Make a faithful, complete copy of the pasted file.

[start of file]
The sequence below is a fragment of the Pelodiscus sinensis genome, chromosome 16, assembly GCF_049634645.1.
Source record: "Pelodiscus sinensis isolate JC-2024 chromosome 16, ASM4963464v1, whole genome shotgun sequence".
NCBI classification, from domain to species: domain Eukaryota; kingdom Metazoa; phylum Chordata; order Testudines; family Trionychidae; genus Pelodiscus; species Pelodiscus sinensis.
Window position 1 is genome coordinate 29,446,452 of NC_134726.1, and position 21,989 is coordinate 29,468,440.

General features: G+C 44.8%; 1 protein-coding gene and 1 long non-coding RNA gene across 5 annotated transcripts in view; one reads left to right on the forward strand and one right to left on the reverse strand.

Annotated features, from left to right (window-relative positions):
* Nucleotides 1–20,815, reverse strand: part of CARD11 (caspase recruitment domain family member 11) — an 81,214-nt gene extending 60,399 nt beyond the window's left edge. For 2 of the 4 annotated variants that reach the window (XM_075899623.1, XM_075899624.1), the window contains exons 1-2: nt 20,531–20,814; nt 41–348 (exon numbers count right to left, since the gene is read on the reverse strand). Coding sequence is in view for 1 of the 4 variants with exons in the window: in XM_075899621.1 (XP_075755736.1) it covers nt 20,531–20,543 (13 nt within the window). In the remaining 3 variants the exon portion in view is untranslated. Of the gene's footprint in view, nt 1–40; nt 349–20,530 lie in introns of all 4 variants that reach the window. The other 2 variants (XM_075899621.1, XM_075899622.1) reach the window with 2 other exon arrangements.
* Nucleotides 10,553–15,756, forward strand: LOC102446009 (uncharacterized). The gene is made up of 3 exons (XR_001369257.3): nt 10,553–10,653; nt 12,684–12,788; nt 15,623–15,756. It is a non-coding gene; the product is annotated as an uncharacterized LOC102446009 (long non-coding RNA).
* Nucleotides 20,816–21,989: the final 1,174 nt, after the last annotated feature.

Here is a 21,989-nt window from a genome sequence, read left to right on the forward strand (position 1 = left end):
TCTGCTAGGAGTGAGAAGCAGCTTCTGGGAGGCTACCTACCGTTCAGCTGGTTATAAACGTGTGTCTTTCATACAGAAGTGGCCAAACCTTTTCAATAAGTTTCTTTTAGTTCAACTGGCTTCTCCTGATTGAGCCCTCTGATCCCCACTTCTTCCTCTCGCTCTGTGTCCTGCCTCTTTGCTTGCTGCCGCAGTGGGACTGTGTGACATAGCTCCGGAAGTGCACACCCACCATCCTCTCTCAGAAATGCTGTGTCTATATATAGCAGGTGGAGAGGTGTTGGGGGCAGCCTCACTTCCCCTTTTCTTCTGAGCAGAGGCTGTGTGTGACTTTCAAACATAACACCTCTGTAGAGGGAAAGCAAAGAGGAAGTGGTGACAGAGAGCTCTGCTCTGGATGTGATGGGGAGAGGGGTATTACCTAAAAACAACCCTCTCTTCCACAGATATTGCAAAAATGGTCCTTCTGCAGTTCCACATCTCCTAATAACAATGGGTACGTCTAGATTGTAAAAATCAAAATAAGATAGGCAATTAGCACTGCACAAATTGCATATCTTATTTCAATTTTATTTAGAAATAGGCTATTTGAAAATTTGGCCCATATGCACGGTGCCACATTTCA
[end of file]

The sequence below is a fragment of the Pelodiscus sinensis genome, chromosome 16, assembly GCF_049634645.1.
Source record: "Pelodiscus sinensis isolate JC-2024 chromosome 16, ASM4963464v1, whole genome shotgun sequence".
NCBI classification, from domain to species: domain Eukaryota; kingdom Metazoa; phylum Chordata; order Testudines; family Trionychidae; genus Pelodiscus; species Pelodiscus sinensis.
Window position 1 is genome coordinate 29,446,452 of NC_134726.1, and position 21,989 is coordinate 29,468,440.

General features: G+C 44.8%; 1 protein-coding gene and 1 long non-coding RNA gene across 5 annotated transcripts in view; one reads left to right on the forward strand and one right to left on the reverse strand.

Annotated features, from left to right (window-relative positions):
* Nucleotides 1–20,815, reverse strand: part of CARD11 (caspase recruitment domain family member 11) — an 81,214-nt gene extending 60,399 nt beyond the window's left edge. For 2 of the 4 annotated variants that reach the window (XM_075899623.1, XM_075899624.1), the window contains exons 1-2: nt 20,531–20,814; nt 41–348 (exon numbers count right to left, since the gene is read on the reverse strand). Coding sequence is in view for 1 of the 4 variants with exons in the window: in XM_075899621.1 (XP_075755736.1) it covers nt 20,531–20,543 (13 nt within the window). In the remaining 3 variants the exon portion in view is untranslated. Of the gene's footprint in view, nt 1–40; nt 349–20,530 lie in introns of all 4 variants that reach the window. The other 2 variants (XM_075899621.1, XM_075899622.1) reach the window with 2 other exon arrangements.
* Nucleotides 10,553–15,756, forward strand: LOC102446009 (uncharacterized). The gene is made up of 3 exons (XR_001369257.3): nt 10,553–10,653; nt 12,684–12,788; nt 15,623–15,756. It is a non-coding gene; the product is annotated as an uncharacterized LOC102446009 (long non-coding RNA).
* Nucleotides 20,816–21,989: the final 1,174 nt, after the last annotated feature.

Here is a 21,989-nt window from a genome sequence, read left to right on the forward strand (position 1 = left end):
TCTGCTAGGAGTGAGAAGCAGCTTCTGGGAGGCTACCTACCGTTCAGCTGGTTATAAACGTGTGTCTTTCATACAGAAGTGGCCAAACCTTTTCAATAAGTTTCTTTTAGTTCAACTGGCTTCTCCTGATTGAGCCCTCTGATCCCCACTTCTTCCTCTCGCTCTGTGTCCTGCCTCTTTGCTTGCTGCCGCAGTGGGACTGTGTGACATAGCTCCGGAAGTGCACACCCACCATCCTCTCTCAGAAATGCTGTGTCTATATATAGCAGGTGGAGAGGTGTTGGGGGCAGCCTCACTTCCCCTTTTCTTCTGAGCAGAGGCTGTGTGTGACTTTCAAACATAACACCTCTGTAGAGGGAAAGCAAAGAGGAAGTGGTGACAGAGAGCTCTGCTCTGGATGTGATGGGGAGAGGGGTATTACCTAAAAACAACCCTCTCTTCCACAGATATTGCAAAAATGGTCCTTCTGCAGTTCCACATCTCCTAATAACAATGGGTACGTCTAGATTGTAAAAATCAAAATAAGATAGGCAATTAGCACTGCACAAATTGCATATCTTATTTCAATTTTATTTAGAAATAGGCTATTTGAAAATTTGGCCCATATGCACGGTGCCACATTTCA